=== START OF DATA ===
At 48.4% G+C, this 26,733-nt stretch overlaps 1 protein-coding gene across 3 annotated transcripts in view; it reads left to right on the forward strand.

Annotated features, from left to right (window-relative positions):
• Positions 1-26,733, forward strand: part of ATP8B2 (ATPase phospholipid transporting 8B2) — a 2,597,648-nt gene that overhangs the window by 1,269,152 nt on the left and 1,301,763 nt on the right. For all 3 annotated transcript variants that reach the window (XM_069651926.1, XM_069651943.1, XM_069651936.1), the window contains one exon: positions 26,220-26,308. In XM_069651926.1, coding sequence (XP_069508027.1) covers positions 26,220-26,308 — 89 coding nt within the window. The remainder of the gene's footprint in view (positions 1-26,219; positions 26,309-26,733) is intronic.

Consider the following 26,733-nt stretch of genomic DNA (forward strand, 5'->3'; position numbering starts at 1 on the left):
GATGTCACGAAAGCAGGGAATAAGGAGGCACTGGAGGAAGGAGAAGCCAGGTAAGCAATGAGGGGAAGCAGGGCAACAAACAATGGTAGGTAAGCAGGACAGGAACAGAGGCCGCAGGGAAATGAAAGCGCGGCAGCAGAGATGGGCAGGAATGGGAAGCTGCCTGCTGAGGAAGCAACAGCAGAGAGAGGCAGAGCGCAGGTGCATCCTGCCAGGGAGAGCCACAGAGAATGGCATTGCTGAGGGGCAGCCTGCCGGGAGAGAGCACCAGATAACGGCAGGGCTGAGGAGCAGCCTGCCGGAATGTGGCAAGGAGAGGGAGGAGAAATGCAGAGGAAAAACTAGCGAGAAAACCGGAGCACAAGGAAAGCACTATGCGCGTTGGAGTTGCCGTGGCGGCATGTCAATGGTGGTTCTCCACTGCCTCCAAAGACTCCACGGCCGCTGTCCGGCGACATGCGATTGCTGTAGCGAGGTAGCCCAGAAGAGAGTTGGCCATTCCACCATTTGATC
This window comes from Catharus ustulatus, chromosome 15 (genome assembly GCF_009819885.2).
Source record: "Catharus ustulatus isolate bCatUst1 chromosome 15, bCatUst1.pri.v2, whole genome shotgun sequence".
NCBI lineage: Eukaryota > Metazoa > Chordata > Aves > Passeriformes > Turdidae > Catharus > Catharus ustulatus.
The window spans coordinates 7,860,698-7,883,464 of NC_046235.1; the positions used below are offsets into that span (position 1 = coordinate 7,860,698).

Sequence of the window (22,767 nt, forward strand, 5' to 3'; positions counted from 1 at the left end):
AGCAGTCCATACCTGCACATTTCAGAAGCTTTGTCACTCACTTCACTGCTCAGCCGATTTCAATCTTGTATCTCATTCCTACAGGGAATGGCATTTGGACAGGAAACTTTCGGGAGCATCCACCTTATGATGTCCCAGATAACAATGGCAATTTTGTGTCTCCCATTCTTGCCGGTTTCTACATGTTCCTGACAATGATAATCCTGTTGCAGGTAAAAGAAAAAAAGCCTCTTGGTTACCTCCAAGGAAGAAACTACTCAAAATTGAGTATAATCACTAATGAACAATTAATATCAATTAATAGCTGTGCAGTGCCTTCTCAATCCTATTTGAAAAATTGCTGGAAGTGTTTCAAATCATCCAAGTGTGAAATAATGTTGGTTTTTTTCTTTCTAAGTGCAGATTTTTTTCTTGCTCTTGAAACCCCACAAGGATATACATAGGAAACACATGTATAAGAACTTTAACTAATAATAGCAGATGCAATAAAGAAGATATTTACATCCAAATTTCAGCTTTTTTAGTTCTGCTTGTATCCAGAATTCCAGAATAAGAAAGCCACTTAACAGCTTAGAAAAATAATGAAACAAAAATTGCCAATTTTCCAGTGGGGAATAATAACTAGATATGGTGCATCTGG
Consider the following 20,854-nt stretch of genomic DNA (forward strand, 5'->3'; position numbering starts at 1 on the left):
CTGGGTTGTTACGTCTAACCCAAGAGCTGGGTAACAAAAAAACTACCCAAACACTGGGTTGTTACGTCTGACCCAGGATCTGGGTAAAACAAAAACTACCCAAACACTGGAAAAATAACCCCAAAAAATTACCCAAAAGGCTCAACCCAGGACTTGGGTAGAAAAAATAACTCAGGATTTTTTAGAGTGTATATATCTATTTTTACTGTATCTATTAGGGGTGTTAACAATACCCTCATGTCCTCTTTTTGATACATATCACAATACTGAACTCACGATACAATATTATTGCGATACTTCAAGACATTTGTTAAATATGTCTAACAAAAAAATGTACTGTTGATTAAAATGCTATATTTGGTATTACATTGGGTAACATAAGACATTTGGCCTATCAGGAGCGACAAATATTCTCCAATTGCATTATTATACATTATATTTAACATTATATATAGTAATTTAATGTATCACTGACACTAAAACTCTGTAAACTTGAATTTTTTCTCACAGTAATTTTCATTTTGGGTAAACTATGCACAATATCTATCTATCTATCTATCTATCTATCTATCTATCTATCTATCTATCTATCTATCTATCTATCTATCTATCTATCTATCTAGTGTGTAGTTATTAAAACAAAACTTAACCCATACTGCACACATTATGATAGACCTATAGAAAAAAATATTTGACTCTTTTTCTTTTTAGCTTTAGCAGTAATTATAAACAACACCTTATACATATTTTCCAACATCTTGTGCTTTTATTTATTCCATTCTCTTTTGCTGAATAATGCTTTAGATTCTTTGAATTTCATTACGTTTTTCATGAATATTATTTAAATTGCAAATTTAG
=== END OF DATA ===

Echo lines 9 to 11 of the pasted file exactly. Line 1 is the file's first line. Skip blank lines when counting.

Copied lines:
The window spans coordinates 7,860,698-7,883,464 of NC_046235.1; the positions used below are offsets into that span (position 1 = coordinate 7,860,698).

Sequence of the window (22,767 nt, forward strand, 5' to 3'; positions counted from 1 at the left end):
AGCAGTCCATACCTGCACATTTCAGAAGCTTTGTCACTCACTTCACTGCTCAGCCGATTTCAATCTTGTATCTCATTCCTACAGGGAATGGCATTTGGACAGGAAACTTTCGGGAGCATCCACCTTATGATGTCCCAGATAACAATGGCAATTTTGTGTCTCCCATTCTTGCCGGTTTCTACATGTTCCTGACAATGATAATCCTGTTGCAGGTAAAAGAAAAAAAGCCTCTTGGTTACCTCCAAGGAAGAAACTACTCAAAATTGAGTATAATCACTAATGAACAATTAATATCAATTAATAGCTGTGCAGTGCCTTCTCAATCCTATTTGAAAAATTGCTGGAAGTGTTTCAAATCATCCAAGTGTGAAATAATGTTGGTTTTTTTCTTTCTAAGTGCAGATTTTTTTCTTGCTCTTGAAACCCCACAAGGATATACATAGGAAACACATGTATAAGAACTTTAACTAATAATAGCAGATGCAATAAAGAAGATATTTACATCCAAATTTCAGCTTTTTTAGTTCTGCTTGTATCCAGAATTCCAGAATAAGAAAGCCACTTAACAGCTTAGAAAAATAATGAAACAAAAATTGCCAATTTTCCAGTGGGGAATAATAACTAGATATGGTGCATCTGG